Reading God’s book, with a computer…

Closeup of Babbage Difference Engine #2
Closeup of Babbage Difference Engine #2. By Larry Johnson. Flickr. (CC BY 2.0)

Did Augusta Ada, Countess of Lovelace, write the first computer programme? She was twenty-eight at the time, and it was a hundred years before the first working computer was to built. Although the work is not always recognised as her own, and the title of ‘first computer programmer’ is contested, Ada’s collaboration with Charles Babbage inspired Alan Turing as he developed some of the first computers in the 1940’s and 50’s.

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Ada Byron at age four. Scanned from Byron and his World by Derek Parker. [Public domain], via Wikimedia Commons {PD-1923}
As the only daughter of Lord Byron and Lady Annabella Wentworth, Augusta Ada’s life was somewhat unusual. Her father’s affairs resulted in an end to the marriage, her mother was reported to be a heartless woman, and Ada’s own memory has been tangled up in this history. Despite the scandals and eccentricities of her family, as well as the general limitations of an aristocratic woman’s life in the nineteenth century, there were some definite up-sides to being Ada Byron.

Determined that her daughter wouldn’t get into the same sort of trouble as her father, Lady Wentworth gave her daughter the quality of education she had enjoyed herself, focusing on science, mathematics and logic. She also made sure that her daughter got to know Mary Somerville, the Scottish astronomer and mathematician who was one of the first women to be admitted to the Royal Astronomical Society.

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Ada Byron at age seventeen. Scanned from The Calculating Passion of Ada Byron by Joam Baum. [Public domain], via Wikimedia Commons {PD-1923}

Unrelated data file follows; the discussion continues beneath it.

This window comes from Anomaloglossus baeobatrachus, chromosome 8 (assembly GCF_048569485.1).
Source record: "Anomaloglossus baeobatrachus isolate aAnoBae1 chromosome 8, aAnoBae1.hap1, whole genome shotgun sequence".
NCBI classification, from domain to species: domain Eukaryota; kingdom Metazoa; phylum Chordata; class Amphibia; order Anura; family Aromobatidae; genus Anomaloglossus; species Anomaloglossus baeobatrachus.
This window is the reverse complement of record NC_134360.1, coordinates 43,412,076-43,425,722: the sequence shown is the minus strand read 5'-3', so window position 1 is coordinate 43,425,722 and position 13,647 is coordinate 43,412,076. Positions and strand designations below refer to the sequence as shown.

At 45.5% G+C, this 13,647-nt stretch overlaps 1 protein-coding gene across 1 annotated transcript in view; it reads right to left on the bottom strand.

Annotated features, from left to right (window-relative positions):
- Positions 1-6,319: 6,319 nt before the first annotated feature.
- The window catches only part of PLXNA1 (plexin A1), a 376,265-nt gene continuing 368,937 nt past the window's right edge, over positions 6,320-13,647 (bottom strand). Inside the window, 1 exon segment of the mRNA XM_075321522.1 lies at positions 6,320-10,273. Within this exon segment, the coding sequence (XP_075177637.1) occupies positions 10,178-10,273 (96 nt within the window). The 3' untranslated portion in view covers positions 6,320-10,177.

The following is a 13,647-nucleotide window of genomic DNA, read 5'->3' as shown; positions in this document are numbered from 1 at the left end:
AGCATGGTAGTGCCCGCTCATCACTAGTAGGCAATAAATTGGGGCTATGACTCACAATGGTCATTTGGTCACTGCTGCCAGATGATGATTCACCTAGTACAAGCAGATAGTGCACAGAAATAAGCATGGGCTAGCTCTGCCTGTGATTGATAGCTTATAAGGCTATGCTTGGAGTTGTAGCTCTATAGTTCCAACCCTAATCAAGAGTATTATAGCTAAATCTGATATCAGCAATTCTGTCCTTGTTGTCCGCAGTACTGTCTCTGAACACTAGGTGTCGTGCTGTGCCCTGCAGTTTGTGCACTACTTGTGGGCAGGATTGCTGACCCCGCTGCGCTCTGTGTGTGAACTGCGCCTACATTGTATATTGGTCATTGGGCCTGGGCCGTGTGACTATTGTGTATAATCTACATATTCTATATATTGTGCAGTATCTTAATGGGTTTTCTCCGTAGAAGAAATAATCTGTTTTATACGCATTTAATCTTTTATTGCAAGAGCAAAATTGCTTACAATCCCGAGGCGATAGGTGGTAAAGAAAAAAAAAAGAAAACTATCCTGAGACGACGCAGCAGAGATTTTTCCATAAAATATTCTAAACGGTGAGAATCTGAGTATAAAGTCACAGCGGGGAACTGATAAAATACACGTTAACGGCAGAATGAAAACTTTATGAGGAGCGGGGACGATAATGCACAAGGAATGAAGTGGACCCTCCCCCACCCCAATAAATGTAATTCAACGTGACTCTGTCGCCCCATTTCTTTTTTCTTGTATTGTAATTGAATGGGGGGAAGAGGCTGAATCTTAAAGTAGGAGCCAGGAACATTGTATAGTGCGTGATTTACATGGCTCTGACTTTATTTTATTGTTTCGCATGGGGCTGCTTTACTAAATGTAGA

Ada turned out to be a promising mathematician, and was fascinated by natural science and the machines of the Industrial Revolution. When she was only 17, Mary Somerville introduced her to Charles Babbage, who was to become a lifelong friend. Ada went on to marry William, 8th Baron King, at the age of 19, and her new husband encouraged her mathematical ambitions. They had three children, and King was later made the 1st Earl of Lovelace.

During this time, Babbage had been working on two calculating machines – the Difference Engine and the Analytical Engine, neither of which were ever fully built. Ada was fascinated by these inventions, and her interest was encouraged by Babbage. Having been taught by one of the leaders in the field of symbolic logic, Ada realised that the Analytical Engine could also be used to process letters and symbols.

Babbage recognised Ada’s in-depth understanding of his machine, and asked her to translate a report of a lecture he had given in Italy, adding her own notes. The paper, published in collaboration with Babbage and with the initials AAL below the notes, contains what is recognised by some as the first computer code to be written. Her additional notes, three times as long as the original report, include a number of original ideas. Do they show their writer to be a fully-fledged scientific thinker in her own right, or did they really come from the pen of Babbage? The jury seems to be out on that question.

Unlike her mother, Ada Lovelace didn’t seem to retain her belief in God throughout her life, but there was at least a time when she was convinced that science and faith could go hand in hand. In expressing her views of the relationship between science and faith, she might have been influenced by her hero Michael Faraday. One thought expressed in a letter to the electrical experimenter Andrew Crosse certainly bears a resemblance to Faraday’s own view. In admiring Andrew’s own work, she speaks of “the respect and attraction I feel for a mind that ventures to read direct in God’s own book and not merely thro’ a man’s translation of that same vast and might work.”